Lora Hooper is recognized for her work on immune mechanisms that promote host-bacterial symbiosis. She is known in particular for her studies on antimicrobial lectins that defend the surface of the small intestine from bacterial invasion. These studies have led to a deeper understanding of how mammals maintain symbiotic relationships with indigenous bacterial communities. Hooper was born in Nashville, Tennessee in 1967 and lived in Nashville until college. She graduated from Rhodes College in Memphis, Tennessee with a degree in Biology, and from Washington University in 1996 with a Ph.D in Biochemistry. She did her postdoctoral training with Jeffrey Gordon at Washington University, where she began her studies on the microbiota and its interactions with the immune system. In 2003 she joined the faculty of the Department of Immunology at the University of Texas Southwestern Medical Center. She became an Investigator of the Howard Hughes Medical Institute in 2008 and was elected to the National Academy of Sciences in 2015.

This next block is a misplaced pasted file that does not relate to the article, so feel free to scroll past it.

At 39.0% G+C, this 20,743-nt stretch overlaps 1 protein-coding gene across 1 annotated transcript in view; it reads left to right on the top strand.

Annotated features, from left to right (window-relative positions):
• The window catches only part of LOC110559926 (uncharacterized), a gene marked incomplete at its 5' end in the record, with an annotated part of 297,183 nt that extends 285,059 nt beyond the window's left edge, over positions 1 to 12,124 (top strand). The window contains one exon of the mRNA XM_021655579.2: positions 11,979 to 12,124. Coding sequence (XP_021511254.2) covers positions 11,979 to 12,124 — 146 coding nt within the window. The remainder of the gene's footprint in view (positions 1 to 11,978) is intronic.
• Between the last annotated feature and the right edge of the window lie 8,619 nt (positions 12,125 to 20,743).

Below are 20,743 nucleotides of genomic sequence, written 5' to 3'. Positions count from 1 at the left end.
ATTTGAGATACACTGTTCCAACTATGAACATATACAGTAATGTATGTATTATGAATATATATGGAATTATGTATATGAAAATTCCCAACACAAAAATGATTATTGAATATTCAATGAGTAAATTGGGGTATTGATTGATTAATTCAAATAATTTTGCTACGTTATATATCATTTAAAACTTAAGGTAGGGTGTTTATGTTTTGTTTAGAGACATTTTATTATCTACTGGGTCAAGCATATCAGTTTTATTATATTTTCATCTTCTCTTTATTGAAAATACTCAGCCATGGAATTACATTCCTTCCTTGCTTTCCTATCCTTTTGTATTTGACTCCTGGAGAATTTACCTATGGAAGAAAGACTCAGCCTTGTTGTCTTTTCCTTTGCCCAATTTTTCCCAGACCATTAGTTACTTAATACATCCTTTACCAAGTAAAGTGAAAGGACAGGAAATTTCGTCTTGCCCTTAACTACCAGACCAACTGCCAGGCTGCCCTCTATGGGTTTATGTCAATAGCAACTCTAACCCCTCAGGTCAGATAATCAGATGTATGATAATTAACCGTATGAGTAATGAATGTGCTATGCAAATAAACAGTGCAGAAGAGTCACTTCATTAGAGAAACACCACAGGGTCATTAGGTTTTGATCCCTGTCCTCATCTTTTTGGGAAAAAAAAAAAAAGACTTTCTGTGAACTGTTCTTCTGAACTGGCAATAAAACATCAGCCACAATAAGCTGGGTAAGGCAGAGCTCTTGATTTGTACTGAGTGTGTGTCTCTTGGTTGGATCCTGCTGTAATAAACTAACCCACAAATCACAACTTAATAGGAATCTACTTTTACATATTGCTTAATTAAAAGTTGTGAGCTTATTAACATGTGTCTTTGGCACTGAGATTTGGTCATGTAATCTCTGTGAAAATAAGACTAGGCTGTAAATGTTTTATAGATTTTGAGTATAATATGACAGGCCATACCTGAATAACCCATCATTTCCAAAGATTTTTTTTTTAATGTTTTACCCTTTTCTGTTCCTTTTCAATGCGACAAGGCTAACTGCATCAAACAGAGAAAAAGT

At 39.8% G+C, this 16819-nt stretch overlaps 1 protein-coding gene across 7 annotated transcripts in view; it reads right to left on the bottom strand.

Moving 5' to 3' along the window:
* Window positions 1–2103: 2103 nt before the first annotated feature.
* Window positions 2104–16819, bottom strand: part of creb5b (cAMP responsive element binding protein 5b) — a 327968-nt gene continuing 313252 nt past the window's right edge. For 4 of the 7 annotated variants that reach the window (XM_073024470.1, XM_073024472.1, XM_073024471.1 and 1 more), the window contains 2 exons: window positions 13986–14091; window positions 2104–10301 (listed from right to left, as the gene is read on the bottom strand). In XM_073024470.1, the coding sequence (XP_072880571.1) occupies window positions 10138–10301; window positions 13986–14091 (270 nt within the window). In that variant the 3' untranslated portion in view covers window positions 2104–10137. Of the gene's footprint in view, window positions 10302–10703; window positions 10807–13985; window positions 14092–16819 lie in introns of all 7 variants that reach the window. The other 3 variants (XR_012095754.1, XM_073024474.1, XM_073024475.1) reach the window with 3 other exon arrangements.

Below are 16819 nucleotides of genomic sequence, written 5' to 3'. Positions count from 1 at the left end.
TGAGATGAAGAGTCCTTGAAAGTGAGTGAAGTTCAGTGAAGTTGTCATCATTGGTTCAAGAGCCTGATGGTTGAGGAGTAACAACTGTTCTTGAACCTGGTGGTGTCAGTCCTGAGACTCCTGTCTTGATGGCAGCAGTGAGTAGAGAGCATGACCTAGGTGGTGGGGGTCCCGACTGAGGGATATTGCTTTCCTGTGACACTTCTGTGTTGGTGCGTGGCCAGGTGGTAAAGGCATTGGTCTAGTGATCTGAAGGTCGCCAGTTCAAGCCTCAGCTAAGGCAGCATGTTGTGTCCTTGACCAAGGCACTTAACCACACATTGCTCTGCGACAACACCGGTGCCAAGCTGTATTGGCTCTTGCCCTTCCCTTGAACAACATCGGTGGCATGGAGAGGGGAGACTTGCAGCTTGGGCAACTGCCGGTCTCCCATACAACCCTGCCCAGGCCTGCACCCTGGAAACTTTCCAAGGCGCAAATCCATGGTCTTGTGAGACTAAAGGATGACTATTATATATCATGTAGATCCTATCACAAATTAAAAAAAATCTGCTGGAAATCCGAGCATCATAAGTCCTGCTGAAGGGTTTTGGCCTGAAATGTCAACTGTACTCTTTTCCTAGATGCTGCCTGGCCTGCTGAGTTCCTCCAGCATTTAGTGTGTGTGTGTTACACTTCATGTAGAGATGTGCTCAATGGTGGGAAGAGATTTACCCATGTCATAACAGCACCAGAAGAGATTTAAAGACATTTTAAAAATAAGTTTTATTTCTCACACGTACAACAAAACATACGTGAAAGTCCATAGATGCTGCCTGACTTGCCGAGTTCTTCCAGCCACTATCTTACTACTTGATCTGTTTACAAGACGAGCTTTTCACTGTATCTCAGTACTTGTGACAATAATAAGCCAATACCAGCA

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Primary Section

Section 42: Medical Physiology and Metabolism

Secondary Section

Section 43: Immunology and Inflammation